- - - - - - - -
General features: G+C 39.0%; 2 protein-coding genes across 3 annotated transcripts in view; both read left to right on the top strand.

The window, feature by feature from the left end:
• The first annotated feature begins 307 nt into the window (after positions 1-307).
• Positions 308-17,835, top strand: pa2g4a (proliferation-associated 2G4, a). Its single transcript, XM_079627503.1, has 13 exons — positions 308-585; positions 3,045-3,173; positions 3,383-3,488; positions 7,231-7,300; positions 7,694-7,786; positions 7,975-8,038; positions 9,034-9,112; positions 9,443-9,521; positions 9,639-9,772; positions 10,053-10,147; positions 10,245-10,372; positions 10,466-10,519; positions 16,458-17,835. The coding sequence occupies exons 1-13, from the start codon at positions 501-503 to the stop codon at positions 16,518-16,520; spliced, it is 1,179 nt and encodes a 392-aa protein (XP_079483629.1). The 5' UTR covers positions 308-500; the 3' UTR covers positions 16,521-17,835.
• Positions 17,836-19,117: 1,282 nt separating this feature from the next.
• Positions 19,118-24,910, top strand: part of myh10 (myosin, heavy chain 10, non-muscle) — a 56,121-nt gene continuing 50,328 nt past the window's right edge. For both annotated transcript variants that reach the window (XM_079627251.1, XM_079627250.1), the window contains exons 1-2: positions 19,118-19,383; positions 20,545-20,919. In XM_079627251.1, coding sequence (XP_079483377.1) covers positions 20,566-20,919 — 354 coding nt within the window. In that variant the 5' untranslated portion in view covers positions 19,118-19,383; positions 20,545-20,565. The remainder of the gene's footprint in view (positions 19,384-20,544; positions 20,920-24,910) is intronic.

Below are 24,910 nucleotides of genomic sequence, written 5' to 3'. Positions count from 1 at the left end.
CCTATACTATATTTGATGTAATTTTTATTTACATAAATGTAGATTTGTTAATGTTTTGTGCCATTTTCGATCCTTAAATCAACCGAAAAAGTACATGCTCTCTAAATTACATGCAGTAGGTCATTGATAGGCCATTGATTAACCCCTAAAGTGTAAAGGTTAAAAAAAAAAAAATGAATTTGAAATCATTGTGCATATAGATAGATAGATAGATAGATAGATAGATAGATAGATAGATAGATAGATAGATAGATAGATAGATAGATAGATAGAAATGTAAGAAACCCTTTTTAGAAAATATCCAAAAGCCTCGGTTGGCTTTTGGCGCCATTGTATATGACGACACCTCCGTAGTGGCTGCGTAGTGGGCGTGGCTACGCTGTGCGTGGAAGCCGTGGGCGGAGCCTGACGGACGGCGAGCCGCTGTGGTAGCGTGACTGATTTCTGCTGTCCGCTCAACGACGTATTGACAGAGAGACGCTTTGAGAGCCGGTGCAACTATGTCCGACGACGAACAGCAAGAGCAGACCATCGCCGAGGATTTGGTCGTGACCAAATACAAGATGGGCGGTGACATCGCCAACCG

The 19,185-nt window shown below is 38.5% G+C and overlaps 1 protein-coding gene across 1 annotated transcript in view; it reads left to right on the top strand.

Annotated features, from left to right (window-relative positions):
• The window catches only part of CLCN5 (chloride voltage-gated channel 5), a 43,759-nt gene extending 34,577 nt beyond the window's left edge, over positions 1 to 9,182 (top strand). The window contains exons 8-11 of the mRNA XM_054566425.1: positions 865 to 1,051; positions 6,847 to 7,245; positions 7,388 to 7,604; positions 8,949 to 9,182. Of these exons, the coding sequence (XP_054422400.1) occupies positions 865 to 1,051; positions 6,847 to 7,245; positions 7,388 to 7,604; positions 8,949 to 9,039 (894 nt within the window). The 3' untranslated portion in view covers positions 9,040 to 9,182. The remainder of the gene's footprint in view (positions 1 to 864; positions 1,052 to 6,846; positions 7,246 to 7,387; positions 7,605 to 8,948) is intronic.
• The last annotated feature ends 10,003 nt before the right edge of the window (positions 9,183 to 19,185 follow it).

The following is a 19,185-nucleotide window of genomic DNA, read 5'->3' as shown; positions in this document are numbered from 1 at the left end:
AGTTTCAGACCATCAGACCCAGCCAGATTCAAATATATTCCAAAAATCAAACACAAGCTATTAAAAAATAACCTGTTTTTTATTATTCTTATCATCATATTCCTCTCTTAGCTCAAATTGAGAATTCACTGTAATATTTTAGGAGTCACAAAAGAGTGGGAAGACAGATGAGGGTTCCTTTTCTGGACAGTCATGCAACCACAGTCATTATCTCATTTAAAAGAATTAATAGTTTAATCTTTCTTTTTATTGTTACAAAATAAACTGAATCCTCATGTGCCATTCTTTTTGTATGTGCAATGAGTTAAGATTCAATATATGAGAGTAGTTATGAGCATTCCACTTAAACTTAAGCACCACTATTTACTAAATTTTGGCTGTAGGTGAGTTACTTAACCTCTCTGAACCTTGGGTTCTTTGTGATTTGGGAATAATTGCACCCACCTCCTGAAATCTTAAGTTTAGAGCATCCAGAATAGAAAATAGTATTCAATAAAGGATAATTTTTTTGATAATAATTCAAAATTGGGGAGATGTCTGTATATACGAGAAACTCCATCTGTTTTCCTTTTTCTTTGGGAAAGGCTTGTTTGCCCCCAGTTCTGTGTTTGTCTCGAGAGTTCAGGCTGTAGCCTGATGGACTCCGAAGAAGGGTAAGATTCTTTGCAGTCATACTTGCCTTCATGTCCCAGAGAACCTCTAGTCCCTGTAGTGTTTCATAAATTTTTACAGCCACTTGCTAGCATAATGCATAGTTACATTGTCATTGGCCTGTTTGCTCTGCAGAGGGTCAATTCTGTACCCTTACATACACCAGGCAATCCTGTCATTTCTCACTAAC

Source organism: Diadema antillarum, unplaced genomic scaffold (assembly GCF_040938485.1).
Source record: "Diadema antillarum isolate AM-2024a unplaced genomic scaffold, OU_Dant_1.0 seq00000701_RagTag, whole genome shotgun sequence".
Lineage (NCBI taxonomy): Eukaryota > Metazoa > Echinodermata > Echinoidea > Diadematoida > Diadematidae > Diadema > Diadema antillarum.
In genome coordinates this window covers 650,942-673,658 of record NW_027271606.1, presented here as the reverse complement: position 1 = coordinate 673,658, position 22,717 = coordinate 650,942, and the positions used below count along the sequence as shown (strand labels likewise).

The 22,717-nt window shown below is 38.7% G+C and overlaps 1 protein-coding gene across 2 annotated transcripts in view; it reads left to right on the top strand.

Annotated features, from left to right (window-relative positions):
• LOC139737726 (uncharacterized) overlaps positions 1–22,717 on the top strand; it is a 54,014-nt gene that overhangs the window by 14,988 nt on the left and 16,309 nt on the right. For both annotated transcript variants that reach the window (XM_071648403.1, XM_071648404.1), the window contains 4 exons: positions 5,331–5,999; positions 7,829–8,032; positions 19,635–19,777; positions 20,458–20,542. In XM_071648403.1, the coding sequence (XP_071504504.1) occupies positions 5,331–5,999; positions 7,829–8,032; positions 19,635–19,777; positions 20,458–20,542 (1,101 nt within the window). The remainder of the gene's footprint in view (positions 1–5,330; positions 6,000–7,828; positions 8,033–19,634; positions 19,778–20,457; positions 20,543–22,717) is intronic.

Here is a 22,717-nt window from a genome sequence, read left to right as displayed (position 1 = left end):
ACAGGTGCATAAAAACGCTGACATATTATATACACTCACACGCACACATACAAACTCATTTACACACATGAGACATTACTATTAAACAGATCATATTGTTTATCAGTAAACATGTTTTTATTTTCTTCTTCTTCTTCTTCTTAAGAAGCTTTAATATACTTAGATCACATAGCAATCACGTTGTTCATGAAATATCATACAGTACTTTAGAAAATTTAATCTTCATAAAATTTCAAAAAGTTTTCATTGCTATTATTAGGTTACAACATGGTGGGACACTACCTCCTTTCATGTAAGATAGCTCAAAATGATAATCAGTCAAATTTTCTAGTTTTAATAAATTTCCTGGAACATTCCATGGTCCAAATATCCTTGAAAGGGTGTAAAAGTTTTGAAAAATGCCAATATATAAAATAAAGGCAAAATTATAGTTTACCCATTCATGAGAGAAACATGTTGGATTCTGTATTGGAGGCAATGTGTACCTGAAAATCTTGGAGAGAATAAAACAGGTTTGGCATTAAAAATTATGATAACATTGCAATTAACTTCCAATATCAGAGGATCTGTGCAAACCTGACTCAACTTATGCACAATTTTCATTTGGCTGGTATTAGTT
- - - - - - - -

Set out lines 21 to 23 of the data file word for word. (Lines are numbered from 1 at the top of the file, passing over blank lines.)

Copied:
• LOC139737726 (uncharacterized) overlaps positions 1–22,717 on the top strand; it is a 54,014-nt gene that overhangs the window by 14,988 nt on the left and 16,309 nt on the right. For both annotated transcript variants that reach the window (XM_071648403.1, XM_071648404.1), the window contains 4 exons: positions 5,331–5,999; positions 7,829–8,032; positions 19,635–19,777; positions 20,458–20,542. In XM_071648403.1, the coding sequence (XP_071504504.1) occupies positions 5,331–5,999; positions 7,829–8,032; positions 19,635–19,777; positions 20,458–20,542 (1,101 nt within the window). The remainder of the gene's footprint in view (positions 1–5,330; positions 6,000–7,828; positions 8,033–19,634; positions 19,778–20,457; positions 20,543–22,717) is intronic.

Here is a 22,717-nt window from a genome sequence, read left to right as displayed (position 1 = left end):
ACAGGTGCATAAAAACGCTGACATATTATATACACTCACACGCACACATACAAACTCATTTACACACATGAGACATTACTATTAAACAGATCATATTGTTTATCAGTAAACATGTTTTTATTTTCTTCTTCTTCTTCTTCTTAAGAAGCTTTAATATACTTAGATCACATAGCAATCACGTTGTTCATGAAATATCATACAGTACTTTAGAAAATTTAATCTTCATAAAATTTCAAAAAGTTTTCATTGCTATTATTAGGTTACAACATGGTGGGACACTACCTCCTTTCATGTAAGATAGCTCAAAATGATAATCAGTCAAATTTTCTAGTTTTAATAAATTTCCTGGAACATTCCATGGTCCAAATATCCTTGAAAGGGTGTAAAAGTTTTGAAAAATGCCAATATATAAAATAAAGGCAAAATTATAGTTTACCCATTCATGAGAGAAACATGTTGGATTCTGTATTGGAGGCAATGTGTACCTGAAAATCTTGGAGAGAATAAAACAGGTTTGGCATTAAAAATTATGATAACATTGCAATTAACTTCCAATATCAGAGGATCTGTGCAAACCTGACTCAACTTATGCACAATTTTCATTTGGCTGGTATTAGTT